My mother has read the books, I know what Lisbeth's whole schtick is. However, let's face it, her whole backstory is still pretty much a step-by-step retread of trying to give her anger a legitimate cause in order to make people feel cathartic when she gets vengeance against a bunch of strawmen
@Aiddon:Only at first glance: since she is always partly responsible for things which happen to her, the cathartic factor is not that strong: the whole Bjurman fiasco happens because at no point it occurs to her to warn her boss that her new legal guardian is trying to force her to give him sexual favors, what happens to her in later books is caused by the fact that Bjurman tried to get revenge against her and by the fact that she does not talk aboui her problem to Blomkvist: this did not make me as a reader make me pump my fist saying "You go girl! Punish these evil bastards!" but think along the "When will this stupid child get a clue that she's making a situation worse by beating up people?" line.
@ last several postsIt's interesting that a character can be written just as misogynisticly as they can be misandricly. I might have to look into this book...
Aiddon:Who the heck even uses the word ignoramous.I almost want to be called one just to see it used correctly in context, because that's never happened before. It'd be like seeing a dinosaur or something.KevinCV:Don't sweat the internet thing. I mean, it sucks that you're spending a lot of time online and playing a lot of computer games if you don't _want_ that, if you're somehow malcontent about it...But if you're content with it, rock on bro. People who don't respect a person doing something he or she enjoys that doesn't harm anyone, nomatter how antisocial, need to go stab themselves.@ BobAs other people in the thread have said, maybe doing something on higher functioninc autism is a good idea. Frame it however you want, but I think it'd be interesting if you gave us the big picture on mental dissabilities in the internet age.
@Mads"ignoramus: A really ignorant person. Someone who doesn't know how the world works, and doesn't CARE to know."I swear every word out of your mouth just comes off as something misogynistic assholes like Bill Maher say and then wonder why people get pissed off. You act like a bitter 50-year-old man who's angry that the "poor, disenfranchised white man" has to take the occasional, well-deserved punch to the gut. Grow a thicker skin you freaking CRYBABY
@Mads, Nah, I made peace with the fact that I spend a lot of time online and playing games a long time ago. I consider it a part of my "proud to be a geek" stance. Plus, if it weren't for the Internet, I wouldn't have met my current girlfriend. She and I are so geeky, it's like we were made for one another. I count my blessings every day that we're still together.However, I wouldn't go so far as suggesting they stab themselves because of their ignorance, willful or otherwise. Even if it would certainly feel a bit cathartic on my part. :)
@ AiddonInteresting... you say that males deserve a "punch to the gut", and then you try to emasculate him by calling him a "crybaby"... but, he's the sexist one.
@AiddonAnd we have a winner! I was accused of sexism first!And thanks for looking up the word and using it about me (I assume)...I think it's even used correctly in this context. I mean, I don't think you really believe I'm a knownothing, but I do think you want to pretend like you believe it, so in that sense, I guess I just saw a dinosaur!"You act like a bitter 50-year-old man who's angry that the "poor, disenfranchised white man" has to take the occasional, well-deserved punch to the gut. Grow a thicker skin you freaking CRYBABY"So wait...I act like I'm a 50 years old baby? How does that make any kind of sense?And...what exactly am I crying about again? Or being mysogynistic about, for that matter. If any of what I said was mysogynistic, then what you said was misandrist. They were complete equivalents, except directed at people of different sex.If someone is going to argue that I was misogynist without simultaneously arguing that you were misandrist, then technically they'd be sexists for favoring one kind of sexism over another.Which...I guess you do?I like how this worked out.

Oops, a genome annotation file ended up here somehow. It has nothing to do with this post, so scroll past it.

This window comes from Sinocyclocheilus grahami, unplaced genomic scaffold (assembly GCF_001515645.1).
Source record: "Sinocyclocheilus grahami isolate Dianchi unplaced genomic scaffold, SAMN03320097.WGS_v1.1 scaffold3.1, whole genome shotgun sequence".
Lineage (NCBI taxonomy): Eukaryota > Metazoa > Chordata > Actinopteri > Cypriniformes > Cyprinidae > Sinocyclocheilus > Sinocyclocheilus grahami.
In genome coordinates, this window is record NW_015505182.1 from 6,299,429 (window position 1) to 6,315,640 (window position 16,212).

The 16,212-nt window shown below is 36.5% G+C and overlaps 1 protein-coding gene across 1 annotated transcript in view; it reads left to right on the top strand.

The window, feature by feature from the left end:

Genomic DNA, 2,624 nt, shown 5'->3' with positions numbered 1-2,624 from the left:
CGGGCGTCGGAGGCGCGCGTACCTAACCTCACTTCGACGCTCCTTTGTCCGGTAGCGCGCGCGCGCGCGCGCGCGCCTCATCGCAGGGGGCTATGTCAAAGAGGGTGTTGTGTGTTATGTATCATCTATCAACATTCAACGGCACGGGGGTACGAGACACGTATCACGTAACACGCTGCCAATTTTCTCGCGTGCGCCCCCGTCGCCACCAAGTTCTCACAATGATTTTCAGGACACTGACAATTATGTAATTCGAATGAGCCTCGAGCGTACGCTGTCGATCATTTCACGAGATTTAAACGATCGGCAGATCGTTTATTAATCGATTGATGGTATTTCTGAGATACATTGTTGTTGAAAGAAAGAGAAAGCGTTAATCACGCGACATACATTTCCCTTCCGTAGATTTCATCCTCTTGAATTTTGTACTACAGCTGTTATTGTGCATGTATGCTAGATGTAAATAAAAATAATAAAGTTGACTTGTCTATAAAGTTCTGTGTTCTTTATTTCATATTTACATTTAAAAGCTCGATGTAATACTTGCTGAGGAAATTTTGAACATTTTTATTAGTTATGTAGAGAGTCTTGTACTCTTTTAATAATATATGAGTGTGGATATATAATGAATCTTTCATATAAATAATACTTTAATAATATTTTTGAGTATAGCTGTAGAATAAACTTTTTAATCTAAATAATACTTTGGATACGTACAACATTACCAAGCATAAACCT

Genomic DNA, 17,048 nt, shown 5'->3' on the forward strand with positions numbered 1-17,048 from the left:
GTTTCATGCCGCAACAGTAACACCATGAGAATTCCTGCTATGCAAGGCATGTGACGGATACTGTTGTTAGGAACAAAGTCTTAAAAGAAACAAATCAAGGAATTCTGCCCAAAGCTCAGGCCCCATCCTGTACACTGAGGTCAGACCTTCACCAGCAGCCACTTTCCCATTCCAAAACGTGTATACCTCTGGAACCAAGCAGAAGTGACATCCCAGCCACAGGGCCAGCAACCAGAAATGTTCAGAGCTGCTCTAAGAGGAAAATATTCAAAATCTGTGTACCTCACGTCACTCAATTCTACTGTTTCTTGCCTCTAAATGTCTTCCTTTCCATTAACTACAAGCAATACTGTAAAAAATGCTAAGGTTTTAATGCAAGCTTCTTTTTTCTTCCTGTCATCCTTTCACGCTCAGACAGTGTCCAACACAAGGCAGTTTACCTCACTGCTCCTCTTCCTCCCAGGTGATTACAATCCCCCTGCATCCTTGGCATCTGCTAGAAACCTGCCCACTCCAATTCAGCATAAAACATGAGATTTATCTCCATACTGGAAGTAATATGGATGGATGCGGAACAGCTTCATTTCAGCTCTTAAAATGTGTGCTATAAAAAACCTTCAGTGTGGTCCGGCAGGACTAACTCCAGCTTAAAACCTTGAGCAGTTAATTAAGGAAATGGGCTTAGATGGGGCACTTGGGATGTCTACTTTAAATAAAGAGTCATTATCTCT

@ KevinCVI'm glad to hear it's working out for you :-)
Bob if you read the comments PLZ FOR THE LOVE OF GOD CHANGE YOUR THEME MUSIC THAT TUNE IS SO SO SO! BAD Seriously its like a dentist drill.
+1 for Hack/Slash reference!
I vote Bob stay the course with his intro music. Paul Gilbert f'ing rules.On a side note, has anyone had problems accessing the video & the escapist in general? For most of December the site's been very temperamental (at least on my end).
@Mads: Perhaps you were accused of sexism first because you were saying sexist things?@MovieBob: So, are you going to be posting more of those text reviews, here, or was reviewing J Edgar a one-time thing? I'm very curious to hear what you thought of Young Adult.
Nah. You said the exact same thing about men that I said about women.You'd be a sexist too, and we all know that's impossible ;-)
So Bob, would you prefer this version or the Swedish adaptation? (I believe you offhandedly mentioned seeing the Swedish adaptation at the end of a review)Your main issue with Fincher's film seemed to be that Mikael came across as a Mary Sue, and that view colored everything else you said about the movie. I don't think that was the case with Swedish version, where Mikael came across as a much more flat character, and therefore would be unlikely to be primarily thought of as a Mary Sue. But then again you referred Fincher to as a gourmet chef and claimed Mara was more believable, so I therefore ask you:Which did you prefer?
this was nice.tattoos designs presented were perfect
The Girl With the Dragon tattoos designs look like dragon haaaaaaaaaaaaaaaaaaaaaaaaaaa.........................